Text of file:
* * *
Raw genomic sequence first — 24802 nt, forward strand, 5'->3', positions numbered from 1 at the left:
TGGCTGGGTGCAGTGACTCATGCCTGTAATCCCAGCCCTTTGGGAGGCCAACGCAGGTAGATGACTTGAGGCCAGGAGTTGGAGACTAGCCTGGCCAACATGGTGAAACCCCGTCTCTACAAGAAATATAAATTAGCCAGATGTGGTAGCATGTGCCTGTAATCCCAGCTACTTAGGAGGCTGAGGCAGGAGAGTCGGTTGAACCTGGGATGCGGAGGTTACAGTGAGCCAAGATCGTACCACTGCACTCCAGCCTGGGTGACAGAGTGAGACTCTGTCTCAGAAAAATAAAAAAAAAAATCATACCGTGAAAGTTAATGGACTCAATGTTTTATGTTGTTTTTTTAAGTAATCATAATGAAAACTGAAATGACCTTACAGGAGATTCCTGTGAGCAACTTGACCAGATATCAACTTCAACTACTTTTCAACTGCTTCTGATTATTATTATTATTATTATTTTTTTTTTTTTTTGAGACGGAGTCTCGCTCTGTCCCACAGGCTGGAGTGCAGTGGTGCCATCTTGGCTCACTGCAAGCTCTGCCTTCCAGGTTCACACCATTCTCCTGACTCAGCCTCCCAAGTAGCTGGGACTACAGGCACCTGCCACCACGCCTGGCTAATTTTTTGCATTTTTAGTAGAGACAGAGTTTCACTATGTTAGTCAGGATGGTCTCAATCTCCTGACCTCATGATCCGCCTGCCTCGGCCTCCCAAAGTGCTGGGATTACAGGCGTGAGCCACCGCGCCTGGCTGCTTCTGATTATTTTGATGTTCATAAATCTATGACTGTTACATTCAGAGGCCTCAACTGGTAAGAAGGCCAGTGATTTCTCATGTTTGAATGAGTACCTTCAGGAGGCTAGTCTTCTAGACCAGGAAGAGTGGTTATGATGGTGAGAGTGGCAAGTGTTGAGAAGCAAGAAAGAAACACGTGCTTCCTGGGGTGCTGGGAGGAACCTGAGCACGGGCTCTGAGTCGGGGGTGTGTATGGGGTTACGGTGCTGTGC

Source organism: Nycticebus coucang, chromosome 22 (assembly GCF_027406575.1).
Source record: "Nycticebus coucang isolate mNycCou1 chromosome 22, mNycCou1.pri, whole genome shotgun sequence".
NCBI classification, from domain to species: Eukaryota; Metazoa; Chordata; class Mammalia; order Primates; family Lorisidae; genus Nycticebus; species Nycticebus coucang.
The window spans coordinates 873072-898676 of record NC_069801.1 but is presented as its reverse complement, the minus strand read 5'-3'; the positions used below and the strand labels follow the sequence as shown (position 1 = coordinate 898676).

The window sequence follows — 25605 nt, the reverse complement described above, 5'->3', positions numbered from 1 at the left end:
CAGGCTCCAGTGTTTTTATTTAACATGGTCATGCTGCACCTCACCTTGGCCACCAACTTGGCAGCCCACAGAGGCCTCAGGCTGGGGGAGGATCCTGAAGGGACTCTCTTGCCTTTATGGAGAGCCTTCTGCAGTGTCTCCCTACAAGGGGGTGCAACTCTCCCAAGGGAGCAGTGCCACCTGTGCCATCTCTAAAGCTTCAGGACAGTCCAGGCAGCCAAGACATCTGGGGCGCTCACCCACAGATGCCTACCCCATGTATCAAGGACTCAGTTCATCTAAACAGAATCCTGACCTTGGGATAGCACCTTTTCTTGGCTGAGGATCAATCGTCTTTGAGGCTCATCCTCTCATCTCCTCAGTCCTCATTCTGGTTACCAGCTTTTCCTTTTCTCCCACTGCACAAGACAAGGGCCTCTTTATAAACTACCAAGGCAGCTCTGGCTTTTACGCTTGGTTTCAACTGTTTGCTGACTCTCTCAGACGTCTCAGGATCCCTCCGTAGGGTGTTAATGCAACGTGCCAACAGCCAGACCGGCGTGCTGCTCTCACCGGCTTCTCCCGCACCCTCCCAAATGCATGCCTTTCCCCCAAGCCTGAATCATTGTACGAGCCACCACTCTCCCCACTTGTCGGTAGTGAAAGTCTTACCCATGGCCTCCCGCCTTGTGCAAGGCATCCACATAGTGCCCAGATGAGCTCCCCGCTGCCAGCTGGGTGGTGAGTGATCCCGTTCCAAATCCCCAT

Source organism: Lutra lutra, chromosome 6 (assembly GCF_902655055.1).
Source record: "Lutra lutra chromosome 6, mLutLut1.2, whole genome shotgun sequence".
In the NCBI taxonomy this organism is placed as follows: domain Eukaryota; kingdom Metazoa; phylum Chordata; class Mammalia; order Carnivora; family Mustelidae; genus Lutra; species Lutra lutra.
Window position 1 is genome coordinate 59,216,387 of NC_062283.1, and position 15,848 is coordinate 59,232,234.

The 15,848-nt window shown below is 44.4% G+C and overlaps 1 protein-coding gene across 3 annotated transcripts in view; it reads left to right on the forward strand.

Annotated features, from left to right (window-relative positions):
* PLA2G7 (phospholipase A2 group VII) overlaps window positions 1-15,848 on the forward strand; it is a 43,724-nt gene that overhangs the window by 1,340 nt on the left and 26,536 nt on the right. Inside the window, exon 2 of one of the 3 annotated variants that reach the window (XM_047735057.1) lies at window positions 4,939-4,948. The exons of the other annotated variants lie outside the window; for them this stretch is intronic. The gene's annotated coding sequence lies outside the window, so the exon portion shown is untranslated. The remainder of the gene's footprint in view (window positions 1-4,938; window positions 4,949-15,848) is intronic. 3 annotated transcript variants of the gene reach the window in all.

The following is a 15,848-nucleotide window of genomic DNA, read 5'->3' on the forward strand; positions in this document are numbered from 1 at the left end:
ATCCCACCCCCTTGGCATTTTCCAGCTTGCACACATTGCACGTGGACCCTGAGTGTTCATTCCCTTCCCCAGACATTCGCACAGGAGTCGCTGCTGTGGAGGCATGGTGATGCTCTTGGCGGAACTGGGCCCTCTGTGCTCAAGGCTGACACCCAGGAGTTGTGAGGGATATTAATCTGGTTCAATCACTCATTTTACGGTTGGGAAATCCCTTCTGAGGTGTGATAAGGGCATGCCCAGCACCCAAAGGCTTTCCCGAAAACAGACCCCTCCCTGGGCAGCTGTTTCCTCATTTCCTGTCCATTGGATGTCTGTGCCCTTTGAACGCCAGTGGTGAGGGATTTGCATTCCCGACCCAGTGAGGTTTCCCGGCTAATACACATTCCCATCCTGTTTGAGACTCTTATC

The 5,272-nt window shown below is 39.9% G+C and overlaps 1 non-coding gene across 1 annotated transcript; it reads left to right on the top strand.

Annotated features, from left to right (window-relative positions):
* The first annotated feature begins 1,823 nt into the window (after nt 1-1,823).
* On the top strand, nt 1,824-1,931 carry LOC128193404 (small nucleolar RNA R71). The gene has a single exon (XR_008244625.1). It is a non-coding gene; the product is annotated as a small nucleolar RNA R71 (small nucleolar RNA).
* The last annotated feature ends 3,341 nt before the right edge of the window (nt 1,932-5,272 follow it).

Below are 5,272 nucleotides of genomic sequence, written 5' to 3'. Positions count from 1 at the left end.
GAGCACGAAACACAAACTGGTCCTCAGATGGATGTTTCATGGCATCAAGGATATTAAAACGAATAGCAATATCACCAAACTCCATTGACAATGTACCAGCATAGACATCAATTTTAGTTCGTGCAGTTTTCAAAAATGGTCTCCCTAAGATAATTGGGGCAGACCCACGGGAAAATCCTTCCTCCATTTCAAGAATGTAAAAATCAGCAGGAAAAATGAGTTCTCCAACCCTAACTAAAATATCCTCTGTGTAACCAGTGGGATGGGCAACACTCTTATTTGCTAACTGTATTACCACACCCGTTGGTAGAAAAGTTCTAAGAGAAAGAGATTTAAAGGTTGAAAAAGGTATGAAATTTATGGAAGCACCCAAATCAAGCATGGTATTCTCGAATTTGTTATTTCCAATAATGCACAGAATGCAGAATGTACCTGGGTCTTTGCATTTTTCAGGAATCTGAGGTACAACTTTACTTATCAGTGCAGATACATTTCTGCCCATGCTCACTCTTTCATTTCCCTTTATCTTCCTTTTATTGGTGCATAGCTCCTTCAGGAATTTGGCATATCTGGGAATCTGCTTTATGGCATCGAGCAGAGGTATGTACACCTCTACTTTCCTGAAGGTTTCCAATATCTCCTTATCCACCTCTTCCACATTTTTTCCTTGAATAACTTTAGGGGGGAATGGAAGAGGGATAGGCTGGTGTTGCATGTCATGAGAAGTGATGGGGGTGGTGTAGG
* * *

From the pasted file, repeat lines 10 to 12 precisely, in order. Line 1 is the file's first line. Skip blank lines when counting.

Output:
Source record: "Lutra lutra chromosome 6, mLutLut1.2, whole genome shotgun sequence".
In the NCBI taxonomy this organism is placed as follows: domain Eukaryota; kingdom Metazoa; phylum Chordata; class Mammalia; order Carnivora; family Mustelidae; genus Lutra; species Lutra lutra.
Window position 1 is genome coordinate 59,216,387 of NC_062283.1, and position 15,848 is coordinate 59,232,234.